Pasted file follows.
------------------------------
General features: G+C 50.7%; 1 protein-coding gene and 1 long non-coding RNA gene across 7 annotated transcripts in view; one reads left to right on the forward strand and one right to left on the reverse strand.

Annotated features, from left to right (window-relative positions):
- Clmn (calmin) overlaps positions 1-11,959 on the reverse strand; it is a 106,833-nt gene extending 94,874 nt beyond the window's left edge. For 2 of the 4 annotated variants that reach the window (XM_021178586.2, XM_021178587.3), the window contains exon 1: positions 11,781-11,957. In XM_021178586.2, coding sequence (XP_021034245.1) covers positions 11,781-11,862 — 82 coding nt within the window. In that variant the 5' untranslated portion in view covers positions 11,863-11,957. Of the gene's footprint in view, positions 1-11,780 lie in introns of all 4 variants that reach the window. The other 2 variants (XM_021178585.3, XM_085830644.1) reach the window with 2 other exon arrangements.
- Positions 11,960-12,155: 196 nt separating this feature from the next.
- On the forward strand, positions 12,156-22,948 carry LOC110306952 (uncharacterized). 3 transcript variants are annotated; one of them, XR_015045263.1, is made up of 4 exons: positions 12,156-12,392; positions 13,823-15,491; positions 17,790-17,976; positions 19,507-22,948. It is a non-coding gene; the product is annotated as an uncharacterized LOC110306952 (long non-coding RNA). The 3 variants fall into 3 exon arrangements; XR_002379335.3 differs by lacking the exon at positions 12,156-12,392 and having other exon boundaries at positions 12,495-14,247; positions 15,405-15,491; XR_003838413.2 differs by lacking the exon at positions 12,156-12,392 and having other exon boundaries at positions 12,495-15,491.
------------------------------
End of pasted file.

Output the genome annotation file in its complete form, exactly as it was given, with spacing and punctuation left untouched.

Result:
General features: G+C 50.7%; 1 protein-coding gene and 1 long non-coding RNA gene across 7 annotated transcripts in view; one reads left to right on the forward strand and one right to left on the reverse strand.

Annotated features, from left to right (window-relative positions):
- Clmn (calmin) overlaps positions 1-11,959 on the reverse strand; it is a 106,833-nt gene extending 94,874 nt beyond the window's left edge. For 2 of the 4 annotated variants that reach the window (XM_021178586.2, XM_021178587.3), the window contains exon 1: positions 11,781-11,957. In XM_021178586.2, coding sequence (XP_021034245.1) covers positions 11,781-11,862 — 82 coding nt within the window. In that variant the 5' untranslated portion in view covers positions 11,863-11,957. Of the gene's footprint in view, positions 1-11,780 lie in introns of all 4 variants that reach the window. The other 2 variants (XM_021178585.3, XM_085830644.1) reach the window with 2 other exon arrangements.
- Positions 11,960-12,155: 196 nt separating this feature from the next.
- On the forward strand, positions 12,156-22,948 carry LOC110306952 (uncharacterized). 3 transcript variants are annotated; one of them, XR_015045263.1, is made up of 4 exons: positions 12,156-12,392; positions 13,823-15,491; positions 17,790-17,976; positions 19,507-22,948. It is a non-coding gene; the product is annotated as an uncharacterized LOC110306952 (long non-coding RNA). The 3 variants fall into 3 exon arrangements; XR_002379335.3 differs by lacking the exon at positions 12,156-12,392 and having other exon boundaries at positions 12,495-14,247; positions 15,405-15,491; XR_003838413.2 differs by lacking the exon at positions 12,156-12,392 and having other exon boundaries at positions 12,495-15,491.